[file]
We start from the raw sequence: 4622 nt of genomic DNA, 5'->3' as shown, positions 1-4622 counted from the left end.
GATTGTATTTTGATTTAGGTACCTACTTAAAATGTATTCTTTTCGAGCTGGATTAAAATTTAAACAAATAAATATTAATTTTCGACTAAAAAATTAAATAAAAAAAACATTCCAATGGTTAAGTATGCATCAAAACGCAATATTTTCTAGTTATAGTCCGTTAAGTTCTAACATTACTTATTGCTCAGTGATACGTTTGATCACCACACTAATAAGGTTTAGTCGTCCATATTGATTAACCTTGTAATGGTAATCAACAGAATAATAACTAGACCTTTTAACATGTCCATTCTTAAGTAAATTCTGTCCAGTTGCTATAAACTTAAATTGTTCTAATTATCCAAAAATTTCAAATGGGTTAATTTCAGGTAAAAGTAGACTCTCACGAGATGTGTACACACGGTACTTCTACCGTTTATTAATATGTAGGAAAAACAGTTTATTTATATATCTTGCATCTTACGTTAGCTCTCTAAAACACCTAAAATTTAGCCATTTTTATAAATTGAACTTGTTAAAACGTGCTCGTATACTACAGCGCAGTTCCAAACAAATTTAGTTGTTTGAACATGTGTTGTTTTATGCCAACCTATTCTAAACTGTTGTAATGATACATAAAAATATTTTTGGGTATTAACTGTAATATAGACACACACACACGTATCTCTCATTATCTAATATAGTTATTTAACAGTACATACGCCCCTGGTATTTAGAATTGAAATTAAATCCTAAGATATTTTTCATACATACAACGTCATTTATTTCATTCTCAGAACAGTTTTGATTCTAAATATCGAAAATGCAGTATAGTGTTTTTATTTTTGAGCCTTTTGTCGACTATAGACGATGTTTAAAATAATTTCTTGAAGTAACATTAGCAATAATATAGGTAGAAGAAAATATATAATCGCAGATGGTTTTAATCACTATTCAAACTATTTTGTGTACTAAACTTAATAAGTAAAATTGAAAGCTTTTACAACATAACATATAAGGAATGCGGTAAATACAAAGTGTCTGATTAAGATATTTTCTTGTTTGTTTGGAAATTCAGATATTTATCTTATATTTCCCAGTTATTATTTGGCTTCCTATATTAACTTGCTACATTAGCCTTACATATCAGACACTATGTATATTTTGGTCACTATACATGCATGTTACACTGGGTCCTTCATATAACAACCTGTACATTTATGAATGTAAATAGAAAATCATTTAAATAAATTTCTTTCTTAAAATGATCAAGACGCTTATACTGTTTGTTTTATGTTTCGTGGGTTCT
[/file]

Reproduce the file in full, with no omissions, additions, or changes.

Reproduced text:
We start from the raw sequence: 4622 nt of genomic DNA, 5'->3' as shown, positions 1-4622 counted from the left end.
GATTGTATTTTGATTTAGGTACCTACTTAAAATGTATTCTTTTCGAGCTGGATTAAAATTTAAACAAATAAATATTAATTTTCGACTAAAAAATTAAATAAAAAAAACATTCCAATGGTTAAGTATGCATCAAAACGCAATATTTTCTAGTTATAGTCCGTTAAGTTCTAACATTACTTATTGCTCAGTGATACGTTTGATCACCACACTAATAAGGTTTAGTCGTCCATATTGATTAACCTTGTAATGGTAATCAACAGAATAATAACTAGACCTTTTAACATGTCCATTCTTAAGTAAATTCTGTCCAGTTGCTATAAACTTAAATTGTTCTAATTATCCAAAAATTTCAAATGGGTTAATTTCAGGTAAAAGTAGACTCTCACGAGATGTGTACACACGGTACTTCTACCGTTTATTAATATGTAGGAAAAACAGTTTATTTATATATCTTGCATCTTACGTTAGCTCTCTAAAACACCTAAAATTTAGCCATTTTTATAAATTGAACTTGTTAAAACGTGCTCGTATACTACAGCGCAGTTCCAAACAAATTTAGTTGTTTGAACATGTGTTGTTTTATGCCAACCTATTCTAAACTGTTGTAATGATACATAAAAATATTTTTGGGTATTAACTGTAATATAGACACACACACACGTATCTCTCATTATCTAATATAGTTATTTAACAGTACATACGCCCCTGGTATTTAGAATTGAAATTAAATCCTAAGATATTTTTCATACATACAACGTCATTTATTTCATTCTCAGAACAGTTTTGATTCTAAATATCGAAAATGCAGTATAGTGTTTTTATTTTTGAGCCTTTTGTCGACTATAGACGATGTTTAAAATAATTTCTTGAAGTAACATTAGCAATAATATAGGTAGAAGAAAATATATAATCGCAGATGGTTTTAATCACTATTCAAACTATTTTGTGTACTAAACTTAATAAGTAAAATTGAAAGCTTTTACAACATAACATATAAGGAATGCGGTAAATACAAAGTGTCTGATTAAGATATTTTCTTGTTTGTTTGGAAATTCAGATATTTATCTTATATTTCCCAGTTATTATTTGGCTTCCTATATTAACTTGCTACATTAGCCTTACATATCAGACACTATGTATATTTTGGTCACTATACATGCATGTTACACTGGGTCCTTCATATAACAACCTGTACATTTATGAATGTAAATAGAAAATCATTTAAATAAATTTCTTTCTTAAAATGATCAAGACGCTTATACTGTTTGTTTTATGTTTCGTGGGTTCT